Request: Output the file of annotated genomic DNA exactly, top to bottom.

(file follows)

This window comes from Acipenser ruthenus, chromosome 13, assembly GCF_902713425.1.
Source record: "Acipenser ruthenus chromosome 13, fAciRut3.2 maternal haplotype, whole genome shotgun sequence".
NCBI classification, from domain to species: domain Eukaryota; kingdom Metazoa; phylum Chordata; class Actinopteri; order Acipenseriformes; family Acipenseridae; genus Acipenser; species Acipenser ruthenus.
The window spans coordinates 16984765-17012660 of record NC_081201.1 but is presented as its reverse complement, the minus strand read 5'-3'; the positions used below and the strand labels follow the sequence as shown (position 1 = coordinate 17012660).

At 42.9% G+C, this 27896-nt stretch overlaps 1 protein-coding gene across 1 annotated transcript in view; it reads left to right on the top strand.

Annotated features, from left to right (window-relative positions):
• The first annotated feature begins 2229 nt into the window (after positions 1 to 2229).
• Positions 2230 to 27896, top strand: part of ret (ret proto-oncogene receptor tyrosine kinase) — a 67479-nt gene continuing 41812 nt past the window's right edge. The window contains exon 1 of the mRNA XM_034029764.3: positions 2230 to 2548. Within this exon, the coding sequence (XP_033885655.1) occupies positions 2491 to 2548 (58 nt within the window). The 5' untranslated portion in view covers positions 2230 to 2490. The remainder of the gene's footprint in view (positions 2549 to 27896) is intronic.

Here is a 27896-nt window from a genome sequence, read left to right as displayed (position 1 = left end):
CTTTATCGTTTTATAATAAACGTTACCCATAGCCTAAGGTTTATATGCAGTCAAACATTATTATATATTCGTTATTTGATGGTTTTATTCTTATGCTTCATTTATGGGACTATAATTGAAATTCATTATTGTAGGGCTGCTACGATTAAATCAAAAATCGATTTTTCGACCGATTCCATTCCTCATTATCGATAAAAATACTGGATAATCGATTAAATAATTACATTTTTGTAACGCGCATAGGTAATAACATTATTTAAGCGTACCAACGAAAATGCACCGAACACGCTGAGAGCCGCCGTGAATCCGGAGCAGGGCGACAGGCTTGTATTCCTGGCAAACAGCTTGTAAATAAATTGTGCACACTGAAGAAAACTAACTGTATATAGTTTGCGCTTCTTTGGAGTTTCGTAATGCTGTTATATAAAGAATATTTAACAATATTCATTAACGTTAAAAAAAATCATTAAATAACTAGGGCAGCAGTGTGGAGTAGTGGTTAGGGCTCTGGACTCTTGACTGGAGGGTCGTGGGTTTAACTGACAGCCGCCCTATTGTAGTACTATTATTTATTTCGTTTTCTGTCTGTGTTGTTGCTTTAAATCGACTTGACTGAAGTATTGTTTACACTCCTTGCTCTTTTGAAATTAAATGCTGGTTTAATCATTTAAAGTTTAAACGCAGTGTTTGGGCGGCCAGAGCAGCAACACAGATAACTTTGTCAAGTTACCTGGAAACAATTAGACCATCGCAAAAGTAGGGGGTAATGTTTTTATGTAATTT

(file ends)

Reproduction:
This window comes from Acipenser ruthenus, chromosome 13, assembly GCF_902713425.1.
Source record: "Acipenser ruthenus chromosome 13, fAciRut3.2 maternal haplotype, whole genome shotgun sequence".
NCBI classification, from domain to species: domain Eukaryota; kingdom Metazoa; phylum Chordata; class Actinopteri; order Acipenseriformes; family Acipenseridae; genus Acipenser; species Acipenser ruthenus.
The window spans coordinates 16984765-17012660 of record NC_081201.1 but is presented as its reverse complement, the minus strand read 5'-3'; the positions used below and the strand labels follow the sequence as shown (position 1 = coordinate 17012660).

At 42.9% G+C, this 27896-nt stretch overlaps 1 protein-coding gene across 1 annotated transcript in view; it reads left to right on the top strand.

Annotated features, from left to right (window-relative positions):
• The first annotated feature begins 2229 nt into the window (after positions 1 to 2229).
• Positions 2230 to 27896, top strand: part of ret (ret proto-oncogene receptor tyrosine kinase) — a 67479-nt gene continuing 41812 nt past the window's right edge. The window contains exon 1 of the mRNA XM_034029764.3: positions 2230 to 2548. Within this exon, the coding sequence (XP_033885655.1) occupies positions 2491 to 2548 (58 nt within the window). The 5' untranslated portion in view covers positions 2230 to 2490. The remainder of the gene's footprint in view (positions 2549 to 27896) is intronic.

Here is a 27896-nt window from a genome sequence, read left to right as displayed (position 1 = left end):
CTTTATCGTTTTATAATAAACGTTACCCATAGCCTAAGGTTTATATGCAGTCAAACATTATTATATATTCGTTATTTGATGGTTTTATTCTTATGCTTCATTTATGGGACTATAATTGAAATTCATTATTGTAGGGCTGCTACGATTAAATCAAAAATCGATTTTTCGACCGATTCCATTCCTCATTATCGATAAAAATACTGGATAATCGATTAAATAATTACATTTTTGTAACGCGCATAGGTAATAACATTATTTAAGCGTACCAACGAAAATGCACCGAACACGCTGAGAGCCGCCGTGAATCCGGAGCAGGGCGACAGGCTTGTATTCCTGGCAAACAGCTTGTAAATAAATTGTGCACACTGAAGAAAACTAACTGTATATAGTTTGCGCTTCTTTGGAGTTTCGTAATGCTGTTATATAAAGAATATTTAACAATATTCATTAACGTTAAAAAAAATCATTAAATAACTAGGGCAGCAGTGTGGAGTAGTGGTTAGGGCTCTGGACTCTTGACTGGAGGGTCGTGGGTTTAACTGACAGCCGCCCTATTGTAGTACTATTATTTATTTCGTTTTCTGTCTGTGTTGTTGCTTTAAATCGACTTGACTGAAGTATTGTTTACACTCCTTGCTCTTTTGAAATTAAATGCTGGTTTAATCATTTAAAGTTTAAACGCAGTGTTTGGGCGGCCAGAGCAGCAACACAGATAACTTTGTCAAGTTACCTGGAAACAATTAGACCATCGCAAAAGTAGGGGGTAATGTTTTTATGTAATTT